From a convenience and cost standpoint, the 28-75mm lens has a slight edge due to the commonness and affordability of its 67mm filters. However, if durability and a wider filter compatibility are of utmost importance to you, the 24-70mm lens and its likely more robust 72mm filter thread proves superior.

Lens Hood

The Nikon Z 28-75mm f/2.8 comes with a petal-shaped HB-93A lens hood in the package, made from plastic material. Despite not reaching the durability level of the hood provided with the 24-70mm lens, it effectively serves its purpose. It employs a straightforward finish with no extraordinary aesthetic elements, but its functionality is not diminished. The hood locks securely on the lens’s 67mm filter thread, preventing unintentional detachment, and it can be easily rotated for attachment and removal. Importantly, it features a reversible design, allowing it to be flipped and reattached to the lens for compact transportation, a crucial aspect when storage or space is limited. Some may find the plastic construction less premium, but it ably reduces lens flare and safeguards the lens element.

On the other hand, the Nikon Z 24-70mm f/4 is supplied with an HB-85 petal lens hood. It is a bayonet type, sculpted to accommodate the lens’s wide 24mm position. Like the 28-75mm’s hood, it seems to be mostly plastic, but the texture may feel somewhat coarse to touch. The hood bayonets securely in place, demonstrating no likelihood of accidental dislodgment, even without a locking catch. It benefits from an ergonomic bevel and smooth rotation, enabling effortless attachment and detachment. When reversed, it may require a firm twist to lock it into position, although this might vary between individual samples.

Both lens hoods here offer secure attachment and effective light reflection prevention. The 28-75mm lens hood’s reversibility for compact storage provides a noteworthy convenience, while the 24-70mm lens hood’s ergonomic bevel could make handling easier.

Focusing and Optical Stabilization

Nikon NIKKOR Z 28-75mm F2.8Nikon NIKKOR Z 24-70mm F4 S
AF MotorStepper motorStepper motor
Rotating Front ElementDoes not rotate on focusingDoes not rotate on focusing
Min Focus Distance0.19m(28mm);0.39m(75mm)0.3m
Max Magnification (X)0.340.3
Full-Time Manual FocusYesYes
Focus MethodInternalInternal

Focusing Performance

The Nikon Z 28-75mm f/2.8 delivers commendable autofocus performance, effectively adjusting focus quietly, quickly, and accurately. This functionality is key for scenarios that require stealth, such as wildlife or event photography. The autofocus speed is reasonably fast and suitable for most general applications. The lens swiftly moves from infinity to a close range of 0.85m, contributing to its utility in a variety of photographic situations. In low-light environments, its f/2.8 maximum aperture enhances performance by allowing more light to enter the lens, providing an edge over lenses with smaller apertures, such as an f/4 zoom lens. The lens can accurately track and maintain focus on moving subjects, showcasing its proficiency in capturing dynamic moments. However, it is not entirely immune to slight focus hunting near its minimum focusing distance.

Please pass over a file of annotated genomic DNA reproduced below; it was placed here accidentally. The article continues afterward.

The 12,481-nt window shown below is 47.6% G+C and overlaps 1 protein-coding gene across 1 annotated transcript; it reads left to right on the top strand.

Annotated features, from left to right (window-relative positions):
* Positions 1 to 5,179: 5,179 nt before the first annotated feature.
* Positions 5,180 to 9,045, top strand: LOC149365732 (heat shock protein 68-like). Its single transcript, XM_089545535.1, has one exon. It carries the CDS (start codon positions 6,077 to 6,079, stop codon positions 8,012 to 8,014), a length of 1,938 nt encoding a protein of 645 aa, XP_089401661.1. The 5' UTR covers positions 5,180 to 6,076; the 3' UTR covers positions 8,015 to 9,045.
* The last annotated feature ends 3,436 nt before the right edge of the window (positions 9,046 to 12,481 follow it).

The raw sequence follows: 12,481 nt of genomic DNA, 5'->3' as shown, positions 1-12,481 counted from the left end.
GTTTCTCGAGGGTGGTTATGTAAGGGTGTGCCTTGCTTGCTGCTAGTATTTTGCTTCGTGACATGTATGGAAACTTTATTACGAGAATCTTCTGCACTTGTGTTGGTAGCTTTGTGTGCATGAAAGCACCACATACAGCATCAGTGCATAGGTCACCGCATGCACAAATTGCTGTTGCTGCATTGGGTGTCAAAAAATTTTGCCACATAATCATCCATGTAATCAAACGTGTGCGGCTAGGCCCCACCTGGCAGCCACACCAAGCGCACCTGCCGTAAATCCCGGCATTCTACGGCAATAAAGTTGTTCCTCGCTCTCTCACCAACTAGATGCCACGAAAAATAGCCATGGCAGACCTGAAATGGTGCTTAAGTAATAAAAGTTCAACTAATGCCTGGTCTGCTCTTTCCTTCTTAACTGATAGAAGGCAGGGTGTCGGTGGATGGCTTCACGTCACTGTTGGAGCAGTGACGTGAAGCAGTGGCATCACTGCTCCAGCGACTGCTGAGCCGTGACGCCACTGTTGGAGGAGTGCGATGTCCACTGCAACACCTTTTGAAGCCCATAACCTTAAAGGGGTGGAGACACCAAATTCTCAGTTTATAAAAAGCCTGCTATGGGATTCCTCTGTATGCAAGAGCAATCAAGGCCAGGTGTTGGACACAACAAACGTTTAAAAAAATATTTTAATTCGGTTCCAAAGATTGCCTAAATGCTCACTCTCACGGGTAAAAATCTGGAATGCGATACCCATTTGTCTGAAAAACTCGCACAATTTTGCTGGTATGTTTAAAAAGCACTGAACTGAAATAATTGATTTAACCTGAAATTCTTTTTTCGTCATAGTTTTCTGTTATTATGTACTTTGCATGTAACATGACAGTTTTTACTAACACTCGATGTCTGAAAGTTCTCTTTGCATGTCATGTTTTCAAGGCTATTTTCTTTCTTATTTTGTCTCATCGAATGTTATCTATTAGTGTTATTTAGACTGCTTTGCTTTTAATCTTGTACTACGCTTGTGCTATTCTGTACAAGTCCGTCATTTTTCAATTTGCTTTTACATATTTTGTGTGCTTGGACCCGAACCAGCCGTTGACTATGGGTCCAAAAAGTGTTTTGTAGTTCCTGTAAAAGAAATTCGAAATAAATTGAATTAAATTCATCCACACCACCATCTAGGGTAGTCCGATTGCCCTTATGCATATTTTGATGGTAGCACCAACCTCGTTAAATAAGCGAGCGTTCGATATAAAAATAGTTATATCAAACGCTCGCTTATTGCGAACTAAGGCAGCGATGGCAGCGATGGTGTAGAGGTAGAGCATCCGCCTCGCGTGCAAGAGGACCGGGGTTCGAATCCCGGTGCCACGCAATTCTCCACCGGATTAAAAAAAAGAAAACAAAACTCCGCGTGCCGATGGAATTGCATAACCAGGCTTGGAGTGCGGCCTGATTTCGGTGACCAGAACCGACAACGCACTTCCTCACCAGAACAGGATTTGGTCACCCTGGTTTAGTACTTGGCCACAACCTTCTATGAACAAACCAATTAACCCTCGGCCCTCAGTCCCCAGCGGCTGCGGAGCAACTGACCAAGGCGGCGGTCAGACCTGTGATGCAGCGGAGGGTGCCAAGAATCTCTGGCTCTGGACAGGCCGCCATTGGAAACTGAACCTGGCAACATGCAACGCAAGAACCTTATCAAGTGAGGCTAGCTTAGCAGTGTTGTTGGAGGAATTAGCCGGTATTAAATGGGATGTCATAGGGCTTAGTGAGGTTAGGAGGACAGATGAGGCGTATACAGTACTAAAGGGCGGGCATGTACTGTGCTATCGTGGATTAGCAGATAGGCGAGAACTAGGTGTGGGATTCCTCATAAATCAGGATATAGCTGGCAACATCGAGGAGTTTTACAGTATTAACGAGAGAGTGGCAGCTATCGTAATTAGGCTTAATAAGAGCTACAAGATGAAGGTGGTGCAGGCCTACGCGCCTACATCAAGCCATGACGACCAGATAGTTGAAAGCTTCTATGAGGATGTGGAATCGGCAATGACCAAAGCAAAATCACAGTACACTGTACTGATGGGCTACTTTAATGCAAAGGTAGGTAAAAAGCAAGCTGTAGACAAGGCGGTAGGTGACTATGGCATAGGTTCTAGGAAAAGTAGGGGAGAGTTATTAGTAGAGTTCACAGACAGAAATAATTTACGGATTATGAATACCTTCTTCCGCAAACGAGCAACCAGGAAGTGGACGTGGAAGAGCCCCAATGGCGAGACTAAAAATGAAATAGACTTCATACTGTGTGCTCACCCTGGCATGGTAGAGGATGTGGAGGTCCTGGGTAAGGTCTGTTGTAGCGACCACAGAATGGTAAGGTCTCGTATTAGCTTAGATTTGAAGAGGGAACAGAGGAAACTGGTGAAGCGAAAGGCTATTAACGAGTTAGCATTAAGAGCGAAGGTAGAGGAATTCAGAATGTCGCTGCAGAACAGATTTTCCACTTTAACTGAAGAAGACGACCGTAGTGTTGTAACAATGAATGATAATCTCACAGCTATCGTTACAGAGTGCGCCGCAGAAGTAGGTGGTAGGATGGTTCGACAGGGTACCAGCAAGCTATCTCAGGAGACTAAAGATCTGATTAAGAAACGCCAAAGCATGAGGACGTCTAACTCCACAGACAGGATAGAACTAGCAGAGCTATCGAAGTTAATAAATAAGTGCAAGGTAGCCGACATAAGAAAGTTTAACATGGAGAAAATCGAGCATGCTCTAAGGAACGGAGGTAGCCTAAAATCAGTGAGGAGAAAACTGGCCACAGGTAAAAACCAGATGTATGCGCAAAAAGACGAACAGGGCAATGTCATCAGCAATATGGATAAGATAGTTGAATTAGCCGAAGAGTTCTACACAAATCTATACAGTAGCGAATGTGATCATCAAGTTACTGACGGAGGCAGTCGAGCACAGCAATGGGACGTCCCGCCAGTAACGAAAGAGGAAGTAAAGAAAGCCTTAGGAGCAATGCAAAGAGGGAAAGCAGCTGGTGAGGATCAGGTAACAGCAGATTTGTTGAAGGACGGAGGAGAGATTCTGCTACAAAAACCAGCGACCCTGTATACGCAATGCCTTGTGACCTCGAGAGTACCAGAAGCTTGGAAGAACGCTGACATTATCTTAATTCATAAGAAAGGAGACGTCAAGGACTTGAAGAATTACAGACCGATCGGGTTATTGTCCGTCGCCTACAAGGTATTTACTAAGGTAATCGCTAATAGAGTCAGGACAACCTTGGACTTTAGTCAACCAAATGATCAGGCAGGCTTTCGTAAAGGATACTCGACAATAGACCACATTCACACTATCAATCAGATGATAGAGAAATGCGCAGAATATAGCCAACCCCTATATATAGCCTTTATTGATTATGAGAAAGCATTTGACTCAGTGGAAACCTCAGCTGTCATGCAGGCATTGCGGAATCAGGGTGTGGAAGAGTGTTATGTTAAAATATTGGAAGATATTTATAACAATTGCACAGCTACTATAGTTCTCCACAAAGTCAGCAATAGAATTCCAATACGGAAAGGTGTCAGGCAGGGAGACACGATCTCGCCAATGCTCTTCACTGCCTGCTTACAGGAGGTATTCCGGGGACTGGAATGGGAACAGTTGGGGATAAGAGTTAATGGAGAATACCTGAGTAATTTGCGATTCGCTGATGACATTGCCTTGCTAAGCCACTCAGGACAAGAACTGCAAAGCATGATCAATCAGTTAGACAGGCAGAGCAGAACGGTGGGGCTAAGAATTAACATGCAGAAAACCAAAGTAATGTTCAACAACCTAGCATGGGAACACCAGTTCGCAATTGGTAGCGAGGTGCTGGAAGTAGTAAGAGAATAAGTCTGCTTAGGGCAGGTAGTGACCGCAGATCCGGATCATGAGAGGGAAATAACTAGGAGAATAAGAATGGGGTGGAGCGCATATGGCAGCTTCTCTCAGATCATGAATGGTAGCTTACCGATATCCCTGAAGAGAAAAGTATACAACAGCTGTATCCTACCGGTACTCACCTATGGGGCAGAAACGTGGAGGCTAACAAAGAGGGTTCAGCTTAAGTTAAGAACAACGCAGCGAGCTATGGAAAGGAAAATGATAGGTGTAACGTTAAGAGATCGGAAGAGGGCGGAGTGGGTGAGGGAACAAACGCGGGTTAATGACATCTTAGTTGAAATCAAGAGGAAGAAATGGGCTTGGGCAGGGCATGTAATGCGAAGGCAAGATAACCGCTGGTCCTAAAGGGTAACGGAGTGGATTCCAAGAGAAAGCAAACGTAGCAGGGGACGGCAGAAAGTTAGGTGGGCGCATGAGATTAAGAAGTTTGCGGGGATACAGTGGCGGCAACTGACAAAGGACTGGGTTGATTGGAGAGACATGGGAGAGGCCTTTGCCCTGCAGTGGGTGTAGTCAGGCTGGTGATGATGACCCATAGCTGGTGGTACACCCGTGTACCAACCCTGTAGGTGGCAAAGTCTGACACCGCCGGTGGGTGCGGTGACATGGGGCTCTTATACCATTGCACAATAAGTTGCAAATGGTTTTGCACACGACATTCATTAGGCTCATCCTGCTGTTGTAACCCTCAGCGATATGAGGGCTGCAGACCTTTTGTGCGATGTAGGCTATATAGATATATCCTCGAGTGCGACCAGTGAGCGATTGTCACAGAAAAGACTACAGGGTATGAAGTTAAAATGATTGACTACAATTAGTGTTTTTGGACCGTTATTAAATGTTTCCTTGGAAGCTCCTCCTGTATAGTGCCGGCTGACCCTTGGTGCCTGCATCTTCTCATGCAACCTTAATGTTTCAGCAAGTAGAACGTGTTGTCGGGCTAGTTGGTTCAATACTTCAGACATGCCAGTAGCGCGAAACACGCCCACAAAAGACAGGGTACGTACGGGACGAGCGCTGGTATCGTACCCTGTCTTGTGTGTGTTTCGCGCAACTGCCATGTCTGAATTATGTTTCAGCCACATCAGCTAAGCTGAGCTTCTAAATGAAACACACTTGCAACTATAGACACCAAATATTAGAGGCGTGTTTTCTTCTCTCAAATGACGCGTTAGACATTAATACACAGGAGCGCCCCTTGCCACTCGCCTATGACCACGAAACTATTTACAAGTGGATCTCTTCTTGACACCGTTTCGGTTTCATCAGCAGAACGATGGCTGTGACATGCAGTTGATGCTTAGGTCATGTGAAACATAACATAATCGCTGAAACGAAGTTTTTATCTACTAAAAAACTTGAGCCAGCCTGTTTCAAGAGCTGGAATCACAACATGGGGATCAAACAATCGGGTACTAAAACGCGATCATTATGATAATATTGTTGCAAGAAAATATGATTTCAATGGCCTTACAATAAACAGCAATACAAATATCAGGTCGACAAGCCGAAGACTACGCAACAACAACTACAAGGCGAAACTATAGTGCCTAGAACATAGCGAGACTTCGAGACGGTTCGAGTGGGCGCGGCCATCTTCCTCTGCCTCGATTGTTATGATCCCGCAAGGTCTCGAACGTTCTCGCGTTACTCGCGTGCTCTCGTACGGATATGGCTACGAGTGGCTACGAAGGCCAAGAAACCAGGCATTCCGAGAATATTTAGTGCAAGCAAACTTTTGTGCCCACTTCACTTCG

Manual focus override is available, but its manual focusing experience can be slightly challenging due to the absence of hard stops on the control ring, which could make precision adjustments more difficult. However, this would mainly be an issue for photographers who frequently switch to manual focus. The lens maintains a constant length regardless of focus and zoom changes due to its internal focusing design, which can be beneficial for handling and preventing dust intrusion. As for focus breathing, the lens exhibits minimal shift in apparent focal length during focus changes, making it suitable for video applications.

Conversely, the Nikon Z 24-70mm f/4 showcases impressive autofocus performance, achieving virtually silent and quick focusing. With an impressive swiftness in focusing, it can rapidly shift its attention, requiring only 0.35 seconds to transition from infinity to 0.8m while utilizing a 70mm focal length. This lens also excels in varying light conditions, quickly acquiring autofocus in low-light situations. Like the 28-75mm lens, it permits manual focus override. The focus ring on the 24-70mm lens is smooth and responsive, making manual adjustments more intuitive.

The lens exhibits an internally focusing design, ensuring the length of the lens remains constant irrespective of focus and zoom changes. Additionally, the front element does not rotate during focusing, a significant advantage when using polarizing filters. For video applications, the minimal focus breathing of this lens allows for consistent image size during focus adjustments, which is crucial for professional-grade video work.